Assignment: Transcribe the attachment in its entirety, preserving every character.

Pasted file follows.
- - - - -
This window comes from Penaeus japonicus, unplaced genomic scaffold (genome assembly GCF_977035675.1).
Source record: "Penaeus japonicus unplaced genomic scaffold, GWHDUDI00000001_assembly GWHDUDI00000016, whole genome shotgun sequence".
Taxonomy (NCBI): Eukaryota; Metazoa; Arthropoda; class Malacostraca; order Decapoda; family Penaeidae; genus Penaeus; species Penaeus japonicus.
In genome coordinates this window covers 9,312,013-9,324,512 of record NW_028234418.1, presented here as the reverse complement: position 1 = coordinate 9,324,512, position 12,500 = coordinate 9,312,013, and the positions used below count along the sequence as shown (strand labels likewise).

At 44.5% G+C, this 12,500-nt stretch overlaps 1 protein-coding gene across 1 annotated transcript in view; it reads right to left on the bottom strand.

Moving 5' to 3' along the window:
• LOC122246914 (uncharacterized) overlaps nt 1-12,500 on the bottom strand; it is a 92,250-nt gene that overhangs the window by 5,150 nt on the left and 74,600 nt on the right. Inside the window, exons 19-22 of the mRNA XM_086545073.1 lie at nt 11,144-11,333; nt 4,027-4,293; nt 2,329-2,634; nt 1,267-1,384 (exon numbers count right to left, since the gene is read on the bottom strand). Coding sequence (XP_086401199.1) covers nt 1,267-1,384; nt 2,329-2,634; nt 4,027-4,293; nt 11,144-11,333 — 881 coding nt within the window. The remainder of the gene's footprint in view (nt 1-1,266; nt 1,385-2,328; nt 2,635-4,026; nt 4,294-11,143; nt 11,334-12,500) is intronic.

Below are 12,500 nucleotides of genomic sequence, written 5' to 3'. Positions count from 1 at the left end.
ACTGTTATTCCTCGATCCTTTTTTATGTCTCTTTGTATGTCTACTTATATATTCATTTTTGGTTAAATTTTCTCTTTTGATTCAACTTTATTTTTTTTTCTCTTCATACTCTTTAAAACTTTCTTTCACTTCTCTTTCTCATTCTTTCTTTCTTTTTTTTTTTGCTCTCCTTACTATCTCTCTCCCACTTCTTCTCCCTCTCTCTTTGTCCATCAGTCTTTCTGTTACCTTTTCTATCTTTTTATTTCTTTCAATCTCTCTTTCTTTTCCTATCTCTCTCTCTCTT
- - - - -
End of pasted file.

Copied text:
This window comes from Penaeus japonicus, unplaced genomic scaffold (genome assembly GCF_977035675.1).
Source record: "Penaeus japonicus unplaced genomic scaffold, GWHDUDI00000001_assembly GWHDUDI00000016, whole genome shotgun sequence".
Taxonomy (NCBI): Eukaryota; Metazoa; Arthropoda; class Malacostraca; order Decapoda; family Penaeidae; genus Penaeus; species Penaeus japonicus.
In genome coordinates this window covers 9,312,013-9,324,512 of record NW_028234418.1, presented here as the reverse complement: position 1 = coordinate 9,324,512, position 12,500 = coordinate 9,312,013, and the positions used below count along the sequence as shown (strand labels likewise).

At 44.5% G+C, this 12,500-nt stretch overlaps 1 protein-coding gene across 1 annotated transcript in view; it reads right to left on the bottom strand.

Moving 5' to 3' along the window:
• LOC122246914 (uncharacterized) overlaps nt 1-12,500 on the bottom strand; it is a 92,250-nt gene that overhangs the window by 5,150 nt on the left and 74,600 nt on the right. Inside the window, exons 19-22 of the mRNA XM_086545073.1 lie at nt 11,144-11,333; nt 4,027-4,293; nt 2,329-2,634; nt 1,267-1,384 (exon numbers count right to left, since the gene is read on the bottom strand). Coding sequence (XP_086401199.1) covers nt 1,267-1,384; nt 2,329-2,634; nt 4,027-4,293; nt 11,144-11,333 — 881 coding nt within the window. The remainder of the gene's footprint in view (nt 1-1,266; nt 1,385-2,328; nt 2,635-4,026; nt 4,294-11,143; nt 11,334-12,500) is intronic.

Below are 12,500 nucleotides of genomic sequence, written 5' to 3'. Positions count from 1 at the left end.
ACTGTTATTCCTCGATCCTTTTTTATGTCTCTTTGTATGTCTACTTATATATTCATTTTTGGTTAAATTTTCTCTTTTGATTCAACTTTATTTTTTTTTCTCTTCATACTCTTTAAAACTTTCTTTCACTTCTCTTTCTCATTCTTTCTTTCTTTTTTTTTTTGCTCTCCTTACTATCTCTCTCCCACTTCTTCTCCCTCTCTCTTTGTCCATCAGTCTTTCTGTTACCTTTTCTATCTTTTTATTTCTTTCAATCTCTCTTTCTTTTCCTATCTCTCTCTCTCTT